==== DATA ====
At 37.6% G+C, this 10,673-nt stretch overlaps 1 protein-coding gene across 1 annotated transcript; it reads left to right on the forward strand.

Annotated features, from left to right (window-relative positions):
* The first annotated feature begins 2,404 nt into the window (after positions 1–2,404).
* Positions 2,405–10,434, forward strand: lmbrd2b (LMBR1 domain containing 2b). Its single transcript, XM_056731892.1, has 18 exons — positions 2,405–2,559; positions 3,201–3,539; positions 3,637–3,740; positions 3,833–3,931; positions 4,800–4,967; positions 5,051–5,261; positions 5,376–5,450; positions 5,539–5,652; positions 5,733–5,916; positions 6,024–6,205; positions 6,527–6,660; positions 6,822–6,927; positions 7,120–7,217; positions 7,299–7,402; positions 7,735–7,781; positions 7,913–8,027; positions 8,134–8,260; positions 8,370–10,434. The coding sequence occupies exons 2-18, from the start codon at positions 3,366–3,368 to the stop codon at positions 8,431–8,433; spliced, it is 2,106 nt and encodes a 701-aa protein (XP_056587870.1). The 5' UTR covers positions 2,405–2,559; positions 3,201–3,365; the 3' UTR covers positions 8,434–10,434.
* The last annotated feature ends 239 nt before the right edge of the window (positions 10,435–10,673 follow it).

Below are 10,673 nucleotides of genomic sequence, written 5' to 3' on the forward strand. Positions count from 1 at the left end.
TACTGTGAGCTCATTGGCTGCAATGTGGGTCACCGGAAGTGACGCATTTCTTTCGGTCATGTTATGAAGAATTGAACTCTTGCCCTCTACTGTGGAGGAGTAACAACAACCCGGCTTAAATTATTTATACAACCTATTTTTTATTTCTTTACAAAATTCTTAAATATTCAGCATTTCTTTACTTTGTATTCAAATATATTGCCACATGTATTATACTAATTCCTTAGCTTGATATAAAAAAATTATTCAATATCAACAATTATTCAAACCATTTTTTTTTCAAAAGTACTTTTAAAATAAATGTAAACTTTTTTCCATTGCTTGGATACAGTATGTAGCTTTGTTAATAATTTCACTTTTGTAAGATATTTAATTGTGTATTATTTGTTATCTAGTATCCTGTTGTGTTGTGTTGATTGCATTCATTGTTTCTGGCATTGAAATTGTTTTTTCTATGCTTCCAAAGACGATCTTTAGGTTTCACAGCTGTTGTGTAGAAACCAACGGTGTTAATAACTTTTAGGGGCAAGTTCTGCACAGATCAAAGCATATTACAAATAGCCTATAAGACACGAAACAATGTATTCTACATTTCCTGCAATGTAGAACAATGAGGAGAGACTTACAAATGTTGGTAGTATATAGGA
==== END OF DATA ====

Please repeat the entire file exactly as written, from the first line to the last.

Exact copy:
At 37.6% G+C, this 10,673-nt stretch overlaps 1 protein-coding gene across 1 annotated transcript; it reads left to right on the forward strand.

Annotated features, from left to right (window-relative positions):
* The first annotated feature begins 2,404 nt into the window (after positions 1–2,404).
* Positions 2,405–10,434, forward strand: lmbrd2b (LMBR1 domain containing 2b). Its single transcript, XM_056731892.1, has 18 exons — positions 2,405–2,559; positions 3,201–3,539; positions 3,637–3,740; positions 3,833–3,931; positions 4,800–4,967; positions 5,051–5,261; positions 5,376–5,450; positions 5,539–5,652; positions 5,733–5,916; positions 6,024–6,205; positions 6,527–6,660; positions 6,822–6,927; positions 7,120–7,217; positions 7,299–7,402; positions 7,735–7,781; positions 7,913–8,027; positions 8,134–8,260; positions 8,370–10,434. The coding sequence occupies exons 2-18, from the start codon at positions 3,366–3,368 to the stop codon at positions 8,431–8,433; spliced, it is 2,106 nt and encodes a 701-aa protein (XP_056587870.1). The 5' UTR covers positions 2,405–2,559; positions 3,201–3,365; the 3' UTR covers positions 8,434–10,434.
* The last annotated feature ends 239 nt before the right edge of the window (positions 10,435–10,673 follow it).

Below are 10,673 nucleotides of genomic sequence, written 5' to 3' on the forward strand. Positions count from 1 at the left end.
TACTGTGAGCTCATTGGCTGCAATGTGGGTCACCGGAAGTGACGCATTTCTTTCGGTCATGTTATGAAGAATTGAACTCTTGCCCTCTACTGTGGAGGAGTAACAACAACCCGGCTTAAATTATTTATACAACCTATTTTTTATTTCTTTACAAAATTCTTAAATATTCAGCATTTCTTTACTTTGTATTCAAATATATTGCCACATGTATTATACTAATTCCTTAGCTTGATATAAAAAAATTATTCAATATCAACAATTATTCAAACCATTTTTTTTTCAAAAGTACTTTTAAAATAAATGTAAACTTTTTTCCATTGCTTGGATACAGTATGTAGCTTTGTTAATAATTTCACTTTTGTAAGATATTTAATTGTGTATTATTTGTTATCTAGTATCCTGTTGTGTTGTGTTGATTGCATTCATTGTTTCTGGCATTGAAATTGTTTTTTCTATGCTTCCAAAGACGATCTTTAGGTTTCACAGCTGTTGTGTAGAAACCAACGGTGTTAATAACTTTTAGGGGCAAGTTCTGCACAGATCAAAGCATATTACAAATAGCCTATAAGACACGAAACAATGTATTCTACATTTCCTGCAATGTAGAACAATGAGGAGAGACTTACAAATGTTGGTAGTATATAGGA